On January 12, Donald Trump issued a statement in honor of Martin Luther King Jr. including the following words which will be welcomed by all Americans who believe in racial justice and equality:

"Today we celebrate Dr. King for standing up for the self-evident truth that Americas hold so dear, that no matter what the color of our skin, or the place of our birth, we are all created equal by God."

Trump did not say whether his laudable comment about all people being equal regardless of their place of birth applies to immigrants from Haiti or African "shithole countries." as in his widely reported January 11 remarks which have created a storm of worldwide condemnation.


See also: The Guardian:

'There's no other word but racist'


Meanwhile, academics have been pointing out the connection between Trump's comment that America needs immigrants from Norway, rather than Haiti and Africa, and the openly racist 1924 Johnson Reed immigration act which Trump himself may not have yet had time to bone up on while reportedly spending many hours watching Fox News and other TV channels every day, but which the RAISE Act authors, Senator's Tom Cotton (R-Arkansas) and David Perdue (R-Georgia) must undoubtedly be familiar with, and which Trump's own AG, Jeff Sessions, had high praise for as a Senator in 2015 (along with Adolf Hitler, writing in Mein Kampf nine decades earlier).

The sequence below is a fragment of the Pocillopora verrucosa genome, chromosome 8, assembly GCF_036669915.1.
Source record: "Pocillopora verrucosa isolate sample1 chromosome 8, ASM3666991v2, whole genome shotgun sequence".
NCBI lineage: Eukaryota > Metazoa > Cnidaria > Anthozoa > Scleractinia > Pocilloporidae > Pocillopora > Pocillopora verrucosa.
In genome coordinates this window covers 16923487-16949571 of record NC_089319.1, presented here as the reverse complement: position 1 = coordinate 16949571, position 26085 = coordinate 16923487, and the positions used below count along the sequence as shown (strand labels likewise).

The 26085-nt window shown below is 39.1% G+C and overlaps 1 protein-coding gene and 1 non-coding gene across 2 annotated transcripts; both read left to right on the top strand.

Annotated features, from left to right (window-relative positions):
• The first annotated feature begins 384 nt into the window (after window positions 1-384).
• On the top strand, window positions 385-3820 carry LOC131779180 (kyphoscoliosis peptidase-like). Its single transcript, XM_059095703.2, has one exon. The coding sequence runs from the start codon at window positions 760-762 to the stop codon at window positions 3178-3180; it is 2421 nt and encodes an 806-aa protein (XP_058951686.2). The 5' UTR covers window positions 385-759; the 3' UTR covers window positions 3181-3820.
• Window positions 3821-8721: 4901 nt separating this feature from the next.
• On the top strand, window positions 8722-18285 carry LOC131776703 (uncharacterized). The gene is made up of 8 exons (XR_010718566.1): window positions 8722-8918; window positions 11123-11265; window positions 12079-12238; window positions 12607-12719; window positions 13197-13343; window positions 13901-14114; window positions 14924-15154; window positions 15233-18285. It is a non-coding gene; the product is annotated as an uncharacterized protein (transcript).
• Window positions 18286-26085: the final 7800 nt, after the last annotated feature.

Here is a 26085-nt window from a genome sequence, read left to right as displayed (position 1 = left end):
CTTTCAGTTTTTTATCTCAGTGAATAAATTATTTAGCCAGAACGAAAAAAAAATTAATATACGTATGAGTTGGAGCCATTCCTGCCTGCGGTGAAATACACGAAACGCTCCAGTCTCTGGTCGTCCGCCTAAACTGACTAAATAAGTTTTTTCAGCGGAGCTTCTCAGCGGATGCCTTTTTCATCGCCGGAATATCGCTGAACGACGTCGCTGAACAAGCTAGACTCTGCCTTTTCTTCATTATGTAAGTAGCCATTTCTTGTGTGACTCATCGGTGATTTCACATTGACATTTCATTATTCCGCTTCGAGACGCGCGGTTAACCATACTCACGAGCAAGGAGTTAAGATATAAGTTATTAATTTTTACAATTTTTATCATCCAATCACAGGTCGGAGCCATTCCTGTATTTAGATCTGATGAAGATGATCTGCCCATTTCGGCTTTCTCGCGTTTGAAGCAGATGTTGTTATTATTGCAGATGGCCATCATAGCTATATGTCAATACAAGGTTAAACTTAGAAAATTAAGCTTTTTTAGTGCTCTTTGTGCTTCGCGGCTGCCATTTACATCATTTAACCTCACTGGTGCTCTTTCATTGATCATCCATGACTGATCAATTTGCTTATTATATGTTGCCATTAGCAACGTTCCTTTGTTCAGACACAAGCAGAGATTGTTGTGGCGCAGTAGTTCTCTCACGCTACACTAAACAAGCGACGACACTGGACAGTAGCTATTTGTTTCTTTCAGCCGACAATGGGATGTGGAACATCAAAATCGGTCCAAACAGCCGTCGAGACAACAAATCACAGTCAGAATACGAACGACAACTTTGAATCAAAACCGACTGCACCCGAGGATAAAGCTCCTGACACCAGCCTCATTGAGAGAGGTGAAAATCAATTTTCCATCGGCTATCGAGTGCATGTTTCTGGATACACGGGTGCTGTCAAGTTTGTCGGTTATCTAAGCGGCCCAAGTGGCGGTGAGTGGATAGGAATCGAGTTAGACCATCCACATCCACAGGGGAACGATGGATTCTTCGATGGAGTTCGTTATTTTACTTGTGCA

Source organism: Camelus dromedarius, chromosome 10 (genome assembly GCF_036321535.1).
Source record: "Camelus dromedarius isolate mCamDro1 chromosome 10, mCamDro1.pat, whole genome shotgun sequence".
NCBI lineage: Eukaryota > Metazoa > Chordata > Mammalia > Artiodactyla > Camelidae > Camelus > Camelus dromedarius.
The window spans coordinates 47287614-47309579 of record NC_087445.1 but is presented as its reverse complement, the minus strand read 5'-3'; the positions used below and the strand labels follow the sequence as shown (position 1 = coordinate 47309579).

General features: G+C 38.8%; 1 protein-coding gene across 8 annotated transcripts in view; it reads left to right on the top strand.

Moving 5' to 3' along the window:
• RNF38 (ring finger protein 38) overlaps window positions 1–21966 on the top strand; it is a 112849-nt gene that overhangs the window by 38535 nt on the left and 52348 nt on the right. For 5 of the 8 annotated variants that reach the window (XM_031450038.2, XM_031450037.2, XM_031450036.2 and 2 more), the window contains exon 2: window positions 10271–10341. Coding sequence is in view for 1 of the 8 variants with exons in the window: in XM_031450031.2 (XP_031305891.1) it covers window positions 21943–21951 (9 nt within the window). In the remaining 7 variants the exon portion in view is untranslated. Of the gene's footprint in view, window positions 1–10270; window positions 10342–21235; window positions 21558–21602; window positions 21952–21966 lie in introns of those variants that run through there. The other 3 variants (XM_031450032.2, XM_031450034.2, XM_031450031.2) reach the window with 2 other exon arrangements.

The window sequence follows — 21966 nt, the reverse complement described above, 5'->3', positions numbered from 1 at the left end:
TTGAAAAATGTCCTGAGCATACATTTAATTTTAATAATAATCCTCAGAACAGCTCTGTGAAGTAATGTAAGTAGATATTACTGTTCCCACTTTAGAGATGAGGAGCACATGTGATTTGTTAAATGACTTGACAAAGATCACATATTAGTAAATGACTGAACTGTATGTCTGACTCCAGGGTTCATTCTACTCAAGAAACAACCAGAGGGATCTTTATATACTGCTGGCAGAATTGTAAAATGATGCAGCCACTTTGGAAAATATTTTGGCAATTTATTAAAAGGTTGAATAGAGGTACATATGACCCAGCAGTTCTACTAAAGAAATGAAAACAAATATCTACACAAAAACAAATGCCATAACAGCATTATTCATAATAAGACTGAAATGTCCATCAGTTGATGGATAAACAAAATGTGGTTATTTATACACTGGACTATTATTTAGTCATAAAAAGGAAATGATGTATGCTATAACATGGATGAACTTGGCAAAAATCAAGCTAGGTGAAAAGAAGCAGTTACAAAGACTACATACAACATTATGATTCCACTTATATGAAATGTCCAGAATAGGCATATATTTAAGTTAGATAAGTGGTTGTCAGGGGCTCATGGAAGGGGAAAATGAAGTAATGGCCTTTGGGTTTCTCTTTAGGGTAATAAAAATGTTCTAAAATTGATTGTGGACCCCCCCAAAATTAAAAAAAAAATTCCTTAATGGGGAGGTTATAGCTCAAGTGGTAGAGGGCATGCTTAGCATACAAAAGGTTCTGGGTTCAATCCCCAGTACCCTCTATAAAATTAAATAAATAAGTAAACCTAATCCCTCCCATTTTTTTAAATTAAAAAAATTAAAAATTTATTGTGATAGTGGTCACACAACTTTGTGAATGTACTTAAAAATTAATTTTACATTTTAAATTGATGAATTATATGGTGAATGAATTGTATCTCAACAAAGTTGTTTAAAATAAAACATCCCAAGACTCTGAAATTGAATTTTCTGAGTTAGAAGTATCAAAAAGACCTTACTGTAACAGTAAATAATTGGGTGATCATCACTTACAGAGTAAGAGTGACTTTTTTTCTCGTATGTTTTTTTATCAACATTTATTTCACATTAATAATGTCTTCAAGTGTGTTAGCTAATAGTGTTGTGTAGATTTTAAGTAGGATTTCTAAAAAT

For example, Ana Minian, assistant professor of history at Stanford University, is quoted by vox.com as saying the following about Trump's Janusry 11 "shithole" statement:

"What he [Trump] said was basically a form of eugenics - in which he's saying, 'This is the population we want: people from places like Norway.' White people. We don't want people from African countries or from Haiti. That's what's really symbolic here."